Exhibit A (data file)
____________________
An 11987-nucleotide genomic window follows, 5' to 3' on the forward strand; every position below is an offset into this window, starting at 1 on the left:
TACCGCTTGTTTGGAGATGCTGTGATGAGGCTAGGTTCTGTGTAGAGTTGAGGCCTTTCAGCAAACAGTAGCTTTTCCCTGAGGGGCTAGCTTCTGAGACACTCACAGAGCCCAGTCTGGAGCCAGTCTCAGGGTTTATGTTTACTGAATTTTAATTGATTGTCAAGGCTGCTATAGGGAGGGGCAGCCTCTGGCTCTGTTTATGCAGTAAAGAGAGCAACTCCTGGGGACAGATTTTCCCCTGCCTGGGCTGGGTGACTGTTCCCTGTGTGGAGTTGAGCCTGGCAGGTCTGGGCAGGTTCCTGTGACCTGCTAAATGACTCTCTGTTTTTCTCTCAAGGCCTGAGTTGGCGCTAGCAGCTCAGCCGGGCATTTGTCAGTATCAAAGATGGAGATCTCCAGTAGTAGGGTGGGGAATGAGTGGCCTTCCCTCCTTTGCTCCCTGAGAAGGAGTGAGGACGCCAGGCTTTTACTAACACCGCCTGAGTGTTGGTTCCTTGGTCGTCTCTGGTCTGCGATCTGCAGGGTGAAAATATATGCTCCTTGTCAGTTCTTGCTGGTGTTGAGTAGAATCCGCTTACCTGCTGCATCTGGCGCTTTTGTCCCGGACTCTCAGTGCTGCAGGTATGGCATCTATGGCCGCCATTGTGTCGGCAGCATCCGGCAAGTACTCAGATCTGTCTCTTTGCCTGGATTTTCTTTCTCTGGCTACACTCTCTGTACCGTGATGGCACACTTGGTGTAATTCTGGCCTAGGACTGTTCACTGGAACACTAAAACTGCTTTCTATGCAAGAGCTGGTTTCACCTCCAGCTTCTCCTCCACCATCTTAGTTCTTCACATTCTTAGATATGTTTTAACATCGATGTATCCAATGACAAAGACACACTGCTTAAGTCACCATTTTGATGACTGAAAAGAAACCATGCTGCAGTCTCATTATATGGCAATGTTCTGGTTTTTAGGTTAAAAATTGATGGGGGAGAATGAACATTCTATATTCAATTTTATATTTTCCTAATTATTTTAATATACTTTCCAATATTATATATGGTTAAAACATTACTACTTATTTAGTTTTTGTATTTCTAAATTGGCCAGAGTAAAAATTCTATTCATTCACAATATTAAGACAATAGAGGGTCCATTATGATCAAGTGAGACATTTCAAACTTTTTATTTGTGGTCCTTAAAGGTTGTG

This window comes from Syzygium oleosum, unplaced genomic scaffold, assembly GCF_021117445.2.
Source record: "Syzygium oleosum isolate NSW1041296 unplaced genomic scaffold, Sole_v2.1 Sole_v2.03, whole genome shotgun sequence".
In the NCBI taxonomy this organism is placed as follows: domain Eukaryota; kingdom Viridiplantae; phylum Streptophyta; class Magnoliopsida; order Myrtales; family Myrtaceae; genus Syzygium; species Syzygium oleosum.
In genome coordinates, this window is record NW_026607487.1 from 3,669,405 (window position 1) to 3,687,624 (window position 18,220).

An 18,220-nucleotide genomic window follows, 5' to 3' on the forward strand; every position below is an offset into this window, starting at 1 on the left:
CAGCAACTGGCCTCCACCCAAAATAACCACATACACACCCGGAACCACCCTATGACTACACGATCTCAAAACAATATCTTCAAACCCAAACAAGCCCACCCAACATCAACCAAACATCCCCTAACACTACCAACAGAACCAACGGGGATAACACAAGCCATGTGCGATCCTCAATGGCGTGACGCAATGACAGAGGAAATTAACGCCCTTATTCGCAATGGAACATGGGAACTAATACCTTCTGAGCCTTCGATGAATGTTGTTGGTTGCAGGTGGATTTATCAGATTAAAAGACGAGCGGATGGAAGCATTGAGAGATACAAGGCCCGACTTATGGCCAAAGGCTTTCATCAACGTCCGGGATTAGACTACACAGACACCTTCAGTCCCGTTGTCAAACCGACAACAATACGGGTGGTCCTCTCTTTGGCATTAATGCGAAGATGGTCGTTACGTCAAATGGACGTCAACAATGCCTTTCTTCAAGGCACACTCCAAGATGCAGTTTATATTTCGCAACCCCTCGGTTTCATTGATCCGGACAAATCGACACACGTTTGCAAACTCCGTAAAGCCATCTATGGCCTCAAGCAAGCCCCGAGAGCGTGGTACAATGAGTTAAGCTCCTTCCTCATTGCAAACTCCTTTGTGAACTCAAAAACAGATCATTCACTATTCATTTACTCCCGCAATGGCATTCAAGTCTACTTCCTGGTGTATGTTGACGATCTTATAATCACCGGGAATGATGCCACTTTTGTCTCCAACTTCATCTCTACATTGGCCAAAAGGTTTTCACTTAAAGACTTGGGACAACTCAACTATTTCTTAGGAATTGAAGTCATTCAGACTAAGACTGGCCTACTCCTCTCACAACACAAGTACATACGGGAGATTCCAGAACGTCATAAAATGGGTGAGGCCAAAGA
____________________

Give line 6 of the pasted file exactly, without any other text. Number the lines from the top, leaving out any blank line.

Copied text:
In genome coordinates, this window is record NW_026607487.1 from 3,669,405 (window position 1) to 3,687,624 (window position 18,220).